Furthermore “harm in the form of public concern or erosion of public confidence” should weigh against the offender – certainly a big issue in the riots.

Offenders may, however, appeal to the magistrates’ kindlier side since “the fact that an offence has been committed in desperation or need arising from particular hardship may count as personal mitigation in exceptional circumstances”. So those found carrying out big bags of rice or their weekly shopping at Iceland might offer “desperation” as a mitigating factor.

The guidelines then suggest a medium level community order as a starting point for items worth up to £2,000 or 18 weeks’ custody for more expensive items up to £20,000. Anything more and it’s straight to the crown court where 10 years would be the maximum prison sentence.

There will be a number of arsonists caught, one hopes, and arson is one of those legendary capital crimes (especially in HM dockyards). Even now it can carry a penalty of life imprisonment when tried at crown court, especially when life is put at risk – but in less serious cases it can also be tried by magistrates and hence hit the six-month ceiling. Moderate damage for a first offender? You’re looking at between 12 weeks to the full six months in custody.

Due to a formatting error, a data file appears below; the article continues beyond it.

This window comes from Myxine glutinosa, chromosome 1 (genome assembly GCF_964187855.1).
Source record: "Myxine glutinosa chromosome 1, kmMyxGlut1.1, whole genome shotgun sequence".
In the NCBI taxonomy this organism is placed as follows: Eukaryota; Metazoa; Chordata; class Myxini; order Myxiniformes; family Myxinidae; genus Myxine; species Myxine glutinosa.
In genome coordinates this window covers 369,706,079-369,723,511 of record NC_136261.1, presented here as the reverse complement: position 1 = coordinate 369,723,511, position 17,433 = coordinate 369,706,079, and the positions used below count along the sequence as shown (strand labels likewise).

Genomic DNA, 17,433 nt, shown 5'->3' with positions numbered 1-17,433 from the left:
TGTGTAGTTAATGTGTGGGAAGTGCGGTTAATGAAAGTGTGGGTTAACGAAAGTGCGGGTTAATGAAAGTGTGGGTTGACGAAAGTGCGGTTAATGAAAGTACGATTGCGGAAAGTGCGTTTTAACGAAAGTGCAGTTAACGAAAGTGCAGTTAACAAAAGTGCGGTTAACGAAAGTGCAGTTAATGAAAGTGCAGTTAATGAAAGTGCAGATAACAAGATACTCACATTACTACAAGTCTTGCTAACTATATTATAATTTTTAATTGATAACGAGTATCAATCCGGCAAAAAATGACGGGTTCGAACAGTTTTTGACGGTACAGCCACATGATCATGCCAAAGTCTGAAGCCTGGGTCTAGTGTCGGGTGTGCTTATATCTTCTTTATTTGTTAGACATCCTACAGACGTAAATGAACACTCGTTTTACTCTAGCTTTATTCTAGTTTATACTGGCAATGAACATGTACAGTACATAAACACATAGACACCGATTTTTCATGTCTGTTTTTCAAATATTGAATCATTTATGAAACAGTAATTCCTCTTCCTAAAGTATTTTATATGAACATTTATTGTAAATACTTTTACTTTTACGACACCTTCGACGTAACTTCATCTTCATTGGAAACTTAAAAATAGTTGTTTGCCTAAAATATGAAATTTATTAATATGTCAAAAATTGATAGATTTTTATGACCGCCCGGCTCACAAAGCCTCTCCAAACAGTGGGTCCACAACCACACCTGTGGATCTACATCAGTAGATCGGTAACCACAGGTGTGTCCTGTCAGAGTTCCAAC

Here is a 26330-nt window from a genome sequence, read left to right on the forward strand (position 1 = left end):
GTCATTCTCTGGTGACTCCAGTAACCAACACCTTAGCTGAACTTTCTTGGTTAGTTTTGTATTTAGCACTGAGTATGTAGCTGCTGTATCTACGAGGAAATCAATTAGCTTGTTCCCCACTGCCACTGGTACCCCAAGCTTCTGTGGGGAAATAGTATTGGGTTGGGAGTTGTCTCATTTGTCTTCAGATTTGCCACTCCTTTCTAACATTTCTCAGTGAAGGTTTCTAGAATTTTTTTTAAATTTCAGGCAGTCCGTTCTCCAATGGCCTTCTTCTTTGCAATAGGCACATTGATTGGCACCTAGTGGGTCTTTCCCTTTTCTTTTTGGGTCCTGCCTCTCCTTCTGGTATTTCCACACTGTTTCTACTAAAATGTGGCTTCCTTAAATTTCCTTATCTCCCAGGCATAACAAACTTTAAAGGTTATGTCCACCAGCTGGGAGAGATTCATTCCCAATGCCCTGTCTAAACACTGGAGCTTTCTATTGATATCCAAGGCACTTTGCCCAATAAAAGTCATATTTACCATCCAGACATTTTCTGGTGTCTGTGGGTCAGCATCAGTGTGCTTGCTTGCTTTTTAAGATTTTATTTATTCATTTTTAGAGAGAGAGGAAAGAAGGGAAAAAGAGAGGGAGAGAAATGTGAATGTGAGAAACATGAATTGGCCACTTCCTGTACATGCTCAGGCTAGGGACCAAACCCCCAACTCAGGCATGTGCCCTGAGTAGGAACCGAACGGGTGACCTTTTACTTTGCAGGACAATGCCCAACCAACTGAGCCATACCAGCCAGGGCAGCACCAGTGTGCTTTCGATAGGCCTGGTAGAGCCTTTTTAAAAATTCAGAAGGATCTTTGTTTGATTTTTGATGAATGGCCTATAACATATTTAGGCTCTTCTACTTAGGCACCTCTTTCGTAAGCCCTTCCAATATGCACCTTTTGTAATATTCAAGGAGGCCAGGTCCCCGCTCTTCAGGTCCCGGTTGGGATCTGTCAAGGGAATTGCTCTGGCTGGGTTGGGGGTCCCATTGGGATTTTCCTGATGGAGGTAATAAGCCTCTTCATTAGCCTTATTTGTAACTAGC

Damage to emergency equipment or “public amenity” could push up the penalty – but if the perpetrator was simply being reckless, that will pull it down. If affray, violent disorder and putting people in fear were involved – all very likely in these cases – then it will be off to crown court with life sentences on the cards.

There is no doubt that the public will be out for blood in the next few months. The few examples here show how far magistrates’ courts are limited in what they can do – and how complex working out sentences is. And that’s without even taking account of the fact that many cases will be heard in juvenile courts with their own levels of complexity – and to some, inadequate punishment.

The disappointment that Kelvin MacKenzie and his followers will doubtless feel as the sentences come through may well be a springboard for reassessment of the sentencing structure. But what is driving government policy now is deficit reduction. UK prime minister David Cameron is standing firm on money-saving police cutbacks. Although we hear little of Ken Clarke’s “50% off for a guilty plea” proposals any more, it seems unlikely that the government will do anything that involves costly increases in prison stays for rioters or any other criminals.

A reassessment of the issues in this posting in the light of more recent events is here

The Guardian is publishing constantly updated data on the court cases and sentences here 

An analysis of how the guidelines were used to arrive at a six-month sentence for stealing a bottle of water is here